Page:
The idea behind SheerWind originated at an international conference where CEO Daryoush Allaei, who holds a doctorate in systems and structural dynamics, gave a presentation on addressing noise pollution from giant wind turbines. Allaei came up with a way to solve the noise issue by shrinking the wind turbines and putting them inside of a tunnel.
SheerWind’s patented Invelox technology works by pulling in wind from all directions, funneling it to increase speed, squeezing it through a Venturi system to turbo-charge the wind, and then sending it through multiple turbines within the tunnel that convert the wind, now at its highest energy density, into electrical power. At the end of the tunnel, a diffuser slows the wind before returning it to the outside environment.
“Invelox trades speed for size by capturing wind, increasing its speed and delivery to a turbines under much better conditions, reinventing wind power generation,” said Allaei.
Invelox technology has several benefits over traditional wind turbines, in addition to reduced noise. Invelox opens doors to new markets by safely generating clean energy on the ground and in urban settings close to populations that need the power. The technology also operates at modest wind speeds as low as 2 miles per hour, versus 8 miles per hour for traditional turbines, and doesn’t interfere with birds or radar. Furthermore, SheerWind claims its technology has 50 percent lower operation and maintenance costs and a 70 percent to 90 percent capacity factor, which enables utility-scale electricity generation at just 2 cents per kilowatt-hour.
In addition to a novel technology, SheerWind has a novel business model. Rather than develop all projects in-house, the company has decided to license its technology to other entities and earn revenue from royalties paid based on each installed unit and annual energy production. SheerWind has already sold operating licenses in Denmark, New Zealand, the Middle East, China and the Netherlands -- and plans to have licenses in five more areas by the end of the year. This approach is intended to bring affordable, clean electricity to people faster than a single company could on its own.
SheerWind has deployed a total of 15 projects around the world, both directly and through partners. Last year, the company built a project on the Nature Conservancy’s Palmyra Atoll, which serves as a remote island bird sanctuary, and is currently completing a 200-kilowatt system at an Army National Guard in Michigan. Through EEx’s go-to-market track, SheerWind is refining its business model and creating new partnerships.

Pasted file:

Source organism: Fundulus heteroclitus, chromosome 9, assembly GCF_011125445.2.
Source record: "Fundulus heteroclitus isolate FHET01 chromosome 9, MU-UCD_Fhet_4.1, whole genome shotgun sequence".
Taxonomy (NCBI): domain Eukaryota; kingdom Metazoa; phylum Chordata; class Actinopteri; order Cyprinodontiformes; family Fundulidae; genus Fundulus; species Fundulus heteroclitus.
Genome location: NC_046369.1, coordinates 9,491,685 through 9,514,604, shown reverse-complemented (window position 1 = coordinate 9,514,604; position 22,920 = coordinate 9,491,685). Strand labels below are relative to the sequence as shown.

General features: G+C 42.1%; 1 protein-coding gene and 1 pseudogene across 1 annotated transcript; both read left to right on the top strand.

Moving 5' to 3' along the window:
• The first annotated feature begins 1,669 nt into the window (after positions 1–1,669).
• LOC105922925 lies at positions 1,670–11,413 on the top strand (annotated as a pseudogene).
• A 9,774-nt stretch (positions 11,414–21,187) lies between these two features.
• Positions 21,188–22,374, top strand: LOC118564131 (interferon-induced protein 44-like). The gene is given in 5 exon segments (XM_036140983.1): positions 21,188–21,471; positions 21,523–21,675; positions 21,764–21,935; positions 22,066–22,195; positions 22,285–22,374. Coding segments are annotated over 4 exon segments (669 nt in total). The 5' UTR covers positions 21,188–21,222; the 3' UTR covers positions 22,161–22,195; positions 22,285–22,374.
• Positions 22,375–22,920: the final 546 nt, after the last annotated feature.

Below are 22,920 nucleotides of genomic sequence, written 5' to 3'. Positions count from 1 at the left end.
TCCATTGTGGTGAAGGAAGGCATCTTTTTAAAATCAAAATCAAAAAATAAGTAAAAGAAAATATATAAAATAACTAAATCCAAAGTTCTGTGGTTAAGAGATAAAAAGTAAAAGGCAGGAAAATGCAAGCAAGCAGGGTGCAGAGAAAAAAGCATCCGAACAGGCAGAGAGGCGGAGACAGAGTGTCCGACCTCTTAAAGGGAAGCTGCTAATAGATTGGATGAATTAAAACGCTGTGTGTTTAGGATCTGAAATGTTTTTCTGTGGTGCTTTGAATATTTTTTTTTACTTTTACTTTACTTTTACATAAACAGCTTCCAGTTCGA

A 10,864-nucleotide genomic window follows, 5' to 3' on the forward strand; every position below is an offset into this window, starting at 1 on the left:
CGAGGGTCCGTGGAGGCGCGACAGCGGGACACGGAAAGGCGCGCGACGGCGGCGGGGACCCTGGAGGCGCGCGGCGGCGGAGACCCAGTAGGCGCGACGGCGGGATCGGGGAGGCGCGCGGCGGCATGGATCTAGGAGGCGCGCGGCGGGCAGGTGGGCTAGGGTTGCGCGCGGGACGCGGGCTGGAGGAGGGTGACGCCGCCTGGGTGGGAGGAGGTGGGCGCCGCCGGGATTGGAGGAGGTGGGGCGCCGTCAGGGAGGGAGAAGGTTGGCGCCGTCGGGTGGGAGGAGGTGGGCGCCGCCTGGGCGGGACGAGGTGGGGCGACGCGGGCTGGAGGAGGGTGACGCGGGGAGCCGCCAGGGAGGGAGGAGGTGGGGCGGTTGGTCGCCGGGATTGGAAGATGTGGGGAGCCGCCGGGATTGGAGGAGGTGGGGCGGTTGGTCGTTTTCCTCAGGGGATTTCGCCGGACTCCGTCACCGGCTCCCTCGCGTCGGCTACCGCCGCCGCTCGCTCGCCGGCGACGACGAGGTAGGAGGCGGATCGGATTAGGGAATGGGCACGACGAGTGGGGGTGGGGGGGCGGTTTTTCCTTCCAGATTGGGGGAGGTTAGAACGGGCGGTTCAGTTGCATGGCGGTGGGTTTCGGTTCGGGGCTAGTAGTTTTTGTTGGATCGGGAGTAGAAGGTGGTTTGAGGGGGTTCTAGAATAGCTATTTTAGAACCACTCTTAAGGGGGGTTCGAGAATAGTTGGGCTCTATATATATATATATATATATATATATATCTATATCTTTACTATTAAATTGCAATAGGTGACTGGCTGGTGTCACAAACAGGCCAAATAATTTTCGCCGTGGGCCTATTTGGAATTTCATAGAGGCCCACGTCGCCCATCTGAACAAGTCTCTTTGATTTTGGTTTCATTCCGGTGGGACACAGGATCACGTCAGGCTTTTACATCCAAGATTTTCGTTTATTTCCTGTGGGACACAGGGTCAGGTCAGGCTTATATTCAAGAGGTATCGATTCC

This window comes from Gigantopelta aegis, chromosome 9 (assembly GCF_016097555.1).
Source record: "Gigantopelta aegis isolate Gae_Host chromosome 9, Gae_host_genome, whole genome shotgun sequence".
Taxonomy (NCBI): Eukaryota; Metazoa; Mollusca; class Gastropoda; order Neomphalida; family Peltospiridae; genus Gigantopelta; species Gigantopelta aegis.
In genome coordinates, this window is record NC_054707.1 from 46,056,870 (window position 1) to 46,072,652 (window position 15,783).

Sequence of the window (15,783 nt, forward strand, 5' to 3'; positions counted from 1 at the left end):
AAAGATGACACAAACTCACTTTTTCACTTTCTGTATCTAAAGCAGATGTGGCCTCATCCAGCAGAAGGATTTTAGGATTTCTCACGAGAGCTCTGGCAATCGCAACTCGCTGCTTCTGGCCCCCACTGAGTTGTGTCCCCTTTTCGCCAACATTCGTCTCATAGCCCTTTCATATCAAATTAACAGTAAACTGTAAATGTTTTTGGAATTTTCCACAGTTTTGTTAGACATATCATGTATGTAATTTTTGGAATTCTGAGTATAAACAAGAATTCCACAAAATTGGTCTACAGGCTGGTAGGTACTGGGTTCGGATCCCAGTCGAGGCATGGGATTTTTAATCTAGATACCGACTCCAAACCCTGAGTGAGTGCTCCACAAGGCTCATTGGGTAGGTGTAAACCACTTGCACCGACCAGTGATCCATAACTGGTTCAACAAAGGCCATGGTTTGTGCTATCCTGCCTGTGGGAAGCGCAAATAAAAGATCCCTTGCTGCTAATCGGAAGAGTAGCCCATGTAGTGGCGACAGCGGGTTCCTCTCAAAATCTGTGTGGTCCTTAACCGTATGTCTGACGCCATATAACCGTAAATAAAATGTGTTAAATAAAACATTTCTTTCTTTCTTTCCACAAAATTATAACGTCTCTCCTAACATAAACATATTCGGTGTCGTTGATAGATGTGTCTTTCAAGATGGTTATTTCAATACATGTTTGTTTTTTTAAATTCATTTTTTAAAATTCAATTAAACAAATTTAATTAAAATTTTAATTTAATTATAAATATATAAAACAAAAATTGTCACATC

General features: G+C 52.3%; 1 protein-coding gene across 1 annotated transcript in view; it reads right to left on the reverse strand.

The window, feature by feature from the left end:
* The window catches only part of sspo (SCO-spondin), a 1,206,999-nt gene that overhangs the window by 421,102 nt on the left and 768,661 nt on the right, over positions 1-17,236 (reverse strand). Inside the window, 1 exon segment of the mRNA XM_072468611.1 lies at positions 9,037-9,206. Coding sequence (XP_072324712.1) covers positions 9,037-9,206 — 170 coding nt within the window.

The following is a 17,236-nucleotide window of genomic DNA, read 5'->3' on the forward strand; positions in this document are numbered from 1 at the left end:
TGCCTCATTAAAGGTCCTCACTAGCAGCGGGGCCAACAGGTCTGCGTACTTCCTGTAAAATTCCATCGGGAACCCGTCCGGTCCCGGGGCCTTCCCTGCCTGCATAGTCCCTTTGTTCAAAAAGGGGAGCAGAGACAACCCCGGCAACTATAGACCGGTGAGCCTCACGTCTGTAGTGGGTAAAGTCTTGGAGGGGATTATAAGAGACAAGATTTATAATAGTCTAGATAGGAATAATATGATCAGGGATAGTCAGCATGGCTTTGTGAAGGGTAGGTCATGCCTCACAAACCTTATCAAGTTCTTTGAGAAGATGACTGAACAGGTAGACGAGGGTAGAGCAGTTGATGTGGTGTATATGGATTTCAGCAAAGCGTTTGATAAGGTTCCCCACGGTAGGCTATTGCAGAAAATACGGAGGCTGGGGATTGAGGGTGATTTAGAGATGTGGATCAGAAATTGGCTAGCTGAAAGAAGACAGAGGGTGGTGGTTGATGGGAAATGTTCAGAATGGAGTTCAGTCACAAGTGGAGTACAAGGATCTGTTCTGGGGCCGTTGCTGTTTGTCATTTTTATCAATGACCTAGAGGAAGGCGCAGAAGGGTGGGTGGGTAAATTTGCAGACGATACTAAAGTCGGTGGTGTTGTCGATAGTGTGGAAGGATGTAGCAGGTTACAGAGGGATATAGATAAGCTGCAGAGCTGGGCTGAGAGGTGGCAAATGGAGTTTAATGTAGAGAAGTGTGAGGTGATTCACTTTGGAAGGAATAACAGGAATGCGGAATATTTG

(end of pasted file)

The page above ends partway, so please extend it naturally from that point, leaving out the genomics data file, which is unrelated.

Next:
On the island of Maui, 32 percent of energy goes into powering the water cycle. That’s a huge expense for water utilities with Hawaiian electricity prices around 30 cents per kilowatt-hour. And this isn’t just an issue for Hawaii, 19 percent of California’s electricity is used in the heating, extraction, transportation and treatment of water.
“Utilities all over [the world] are facing similar pressures -- energy is often the No. 1 operating expense for utilities,” said Robin Gilthorpe, CEO of WaterSmart, one of the first water-related startups to join EEx. “Utilities are also dealing with a capital investment gap of around $1 trillion in the U.S. alone, as well as changing customer expectations and, of course, the burden of climate change.”WaterSmart
helps utilities by taking a little bit of the data that they are already collecting, and combining it with a lot of data that WaterSmart collects -- on things like climate, weather, demographics and property information -- in order to improve water-use efficiency. The company crunches all of the numbers at about a billion data points per hour to spot patterns and trends, and provides high-quality analytics back to utilities to help them lower operating expenses.
In addition, WaterSmart has created a customer engagement platform that can send out personalized communications to customers, encouraging them to adopt patterns of behavior that are better for their pocketbooks and less of a strain on the environment.
With WaterSmart’s solutions, utilities see water-use efficiency improve by an average of 5 percent in the first 12 months. At the same time, utilities can see significant savings. According to Gilthorpe, $1 million invested in digital services can have the same impact as $1 billion invested in physical technologies.
Last year, WaterSmart raised $7 million as California continued to struggle with drought. WaterSmart is currently working with 50 utilities in 10 states, which will soon become 11 states through project deployments with water utilities in Honolulu and the County of Hawaii through the EEx program.
The goal at fintech startup T-REX is to make renewable energy finance more transparent and efficient to grow renewable energy into a mature, investable asset class.
“Renewables development has ramped up in a really big way, but the cost of capital is still...incredibly onerous, preventing hundreds of billions of dollars from entering the space, and this is all because of inadequate financial structure,” said CEO Benjamin Cohen.